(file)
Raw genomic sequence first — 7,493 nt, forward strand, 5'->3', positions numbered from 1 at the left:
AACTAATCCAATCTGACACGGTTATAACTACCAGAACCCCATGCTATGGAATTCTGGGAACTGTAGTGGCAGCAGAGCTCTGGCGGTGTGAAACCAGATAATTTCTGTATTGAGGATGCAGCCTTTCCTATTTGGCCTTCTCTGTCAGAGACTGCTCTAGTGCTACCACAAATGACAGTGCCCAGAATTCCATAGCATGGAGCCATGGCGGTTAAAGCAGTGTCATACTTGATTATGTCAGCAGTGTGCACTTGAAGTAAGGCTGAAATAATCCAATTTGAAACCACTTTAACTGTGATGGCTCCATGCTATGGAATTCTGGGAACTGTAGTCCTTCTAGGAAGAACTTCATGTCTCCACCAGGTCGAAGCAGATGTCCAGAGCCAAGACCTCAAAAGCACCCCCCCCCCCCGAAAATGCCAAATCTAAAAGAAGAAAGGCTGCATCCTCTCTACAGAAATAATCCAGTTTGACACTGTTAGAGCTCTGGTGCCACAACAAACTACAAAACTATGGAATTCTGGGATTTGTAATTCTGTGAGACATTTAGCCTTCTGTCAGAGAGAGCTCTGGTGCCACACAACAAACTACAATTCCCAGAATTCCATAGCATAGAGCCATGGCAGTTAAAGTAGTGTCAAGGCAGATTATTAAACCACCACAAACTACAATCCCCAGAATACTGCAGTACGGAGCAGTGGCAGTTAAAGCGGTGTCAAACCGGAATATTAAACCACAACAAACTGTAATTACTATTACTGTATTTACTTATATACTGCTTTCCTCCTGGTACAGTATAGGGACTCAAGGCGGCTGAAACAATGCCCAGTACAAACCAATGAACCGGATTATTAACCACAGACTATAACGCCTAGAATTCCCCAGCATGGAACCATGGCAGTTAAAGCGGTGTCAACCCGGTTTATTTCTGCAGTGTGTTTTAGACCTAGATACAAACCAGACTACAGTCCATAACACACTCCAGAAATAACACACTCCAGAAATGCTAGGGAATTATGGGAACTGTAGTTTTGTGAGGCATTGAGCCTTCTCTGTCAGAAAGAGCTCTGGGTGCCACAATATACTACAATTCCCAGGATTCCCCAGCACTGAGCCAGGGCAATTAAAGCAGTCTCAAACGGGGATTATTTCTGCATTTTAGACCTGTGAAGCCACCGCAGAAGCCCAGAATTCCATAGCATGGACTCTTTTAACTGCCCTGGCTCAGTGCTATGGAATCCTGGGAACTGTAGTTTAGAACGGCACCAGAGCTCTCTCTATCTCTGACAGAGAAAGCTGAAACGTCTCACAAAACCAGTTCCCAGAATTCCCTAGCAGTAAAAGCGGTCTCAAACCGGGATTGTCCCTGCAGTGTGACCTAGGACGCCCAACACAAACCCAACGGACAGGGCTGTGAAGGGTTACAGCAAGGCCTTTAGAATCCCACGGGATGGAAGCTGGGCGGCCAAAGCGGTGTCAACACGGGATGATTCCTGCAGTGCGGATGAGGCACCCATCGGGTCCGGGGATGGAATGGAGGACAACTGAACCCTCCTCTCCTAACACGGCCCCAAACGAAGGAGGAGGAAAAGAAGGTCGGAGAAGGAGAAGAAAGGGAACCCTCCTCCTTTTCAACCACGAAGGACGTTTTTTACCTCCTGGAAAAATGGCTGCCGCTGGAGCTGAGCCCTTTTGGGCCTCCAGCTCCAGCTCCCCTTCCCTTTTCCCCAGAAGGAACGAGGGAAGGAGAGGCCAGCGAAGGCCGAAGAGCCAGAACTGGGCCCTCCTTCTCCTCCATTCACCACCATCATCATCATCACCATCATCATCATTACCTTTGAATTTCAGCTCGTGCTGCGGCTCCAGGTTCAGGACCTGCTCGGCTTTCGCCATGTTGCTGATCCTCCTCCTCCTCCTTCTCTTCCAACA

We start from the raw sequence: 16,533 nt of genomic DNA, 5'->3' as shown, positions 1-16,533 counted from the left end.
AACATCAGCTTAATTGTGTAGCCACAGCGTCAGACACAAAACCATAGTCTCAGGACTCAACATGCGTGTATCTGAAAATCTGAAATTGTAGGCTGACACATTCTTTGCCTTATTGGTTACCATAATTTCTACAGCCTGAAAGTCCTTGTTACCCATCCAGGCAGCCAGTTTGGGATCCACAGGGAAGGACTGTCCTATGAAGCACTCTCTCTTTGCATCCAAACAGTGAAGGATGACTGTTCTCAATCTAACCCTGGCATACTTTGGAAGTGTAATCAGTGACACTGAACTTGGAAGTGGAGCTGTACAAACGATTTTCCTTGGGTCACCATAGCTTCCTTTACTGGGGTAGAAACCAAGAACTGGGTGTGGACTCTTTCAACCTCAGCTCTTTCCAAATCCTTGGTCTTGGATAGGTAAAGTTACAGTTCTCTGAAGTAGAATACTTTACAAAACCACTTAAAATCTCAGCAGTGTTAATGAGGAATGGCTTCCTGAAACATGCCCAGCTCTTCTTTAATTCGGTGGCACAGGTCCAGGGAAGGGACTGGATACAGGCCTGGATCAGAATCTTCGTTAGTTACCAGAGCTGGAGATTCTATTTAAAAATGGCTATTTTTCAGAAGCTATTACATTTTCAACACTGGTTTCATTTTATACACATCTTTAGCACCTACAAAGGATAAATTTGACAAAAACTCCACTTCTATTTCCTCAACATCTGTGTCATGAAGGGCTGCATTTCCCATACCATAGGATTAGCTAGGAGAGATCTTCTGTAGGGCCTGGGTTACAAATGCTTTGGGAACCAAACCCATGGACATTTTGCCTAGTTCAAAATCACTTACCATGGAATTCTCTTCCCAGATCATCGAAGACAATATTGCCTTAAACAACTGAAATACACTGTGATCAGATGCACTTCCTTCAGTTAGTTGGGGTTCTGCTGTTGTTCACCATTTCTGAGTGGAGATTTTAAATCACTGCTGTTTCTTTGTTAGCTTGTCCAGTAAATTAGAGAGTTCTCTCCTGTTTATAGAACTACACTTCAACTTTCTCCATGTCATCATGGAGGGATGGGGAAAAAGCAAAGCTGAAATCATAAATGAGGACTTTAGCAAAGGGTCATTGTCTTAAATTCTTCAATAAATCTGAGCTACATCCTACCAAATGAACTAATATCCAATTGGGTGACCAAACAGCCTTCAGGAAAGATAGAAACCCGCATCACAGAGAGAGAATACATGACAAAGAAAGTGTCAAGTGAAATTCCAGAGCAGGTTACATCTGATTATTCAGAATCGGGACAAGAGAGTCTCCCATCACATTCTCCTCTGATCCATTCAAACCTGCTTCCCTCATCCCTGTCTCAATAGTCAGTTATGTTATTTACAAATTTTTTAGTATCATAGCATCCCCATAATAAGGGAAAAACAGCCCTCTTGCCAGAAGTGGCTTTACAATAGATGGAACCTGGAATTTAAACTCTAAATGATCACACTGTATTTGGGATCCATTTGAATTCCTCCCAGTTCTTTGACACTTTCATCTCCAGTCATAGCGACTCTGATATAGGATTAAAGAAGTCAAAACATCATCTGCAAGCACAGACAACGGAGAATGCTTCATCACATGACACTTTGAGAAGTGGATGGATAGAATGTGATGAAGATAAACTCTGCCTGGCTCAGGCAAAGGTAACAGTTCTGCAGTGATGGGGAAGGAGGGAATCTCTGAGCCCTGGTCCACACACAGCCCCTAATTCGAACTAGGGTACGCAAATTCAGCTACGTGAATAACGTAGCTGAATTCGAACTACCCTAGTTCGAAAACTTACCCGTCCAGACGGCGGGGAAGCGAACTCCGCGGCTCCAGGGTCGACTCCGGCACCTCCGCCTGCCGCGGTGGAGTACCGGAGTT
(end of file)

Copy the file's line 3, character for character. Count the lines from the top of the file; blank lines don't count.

We start from the raw sequence: 16,533 nt of genomic DNA, 5'->3' as shown, positions 1-16,533 counted from the left end.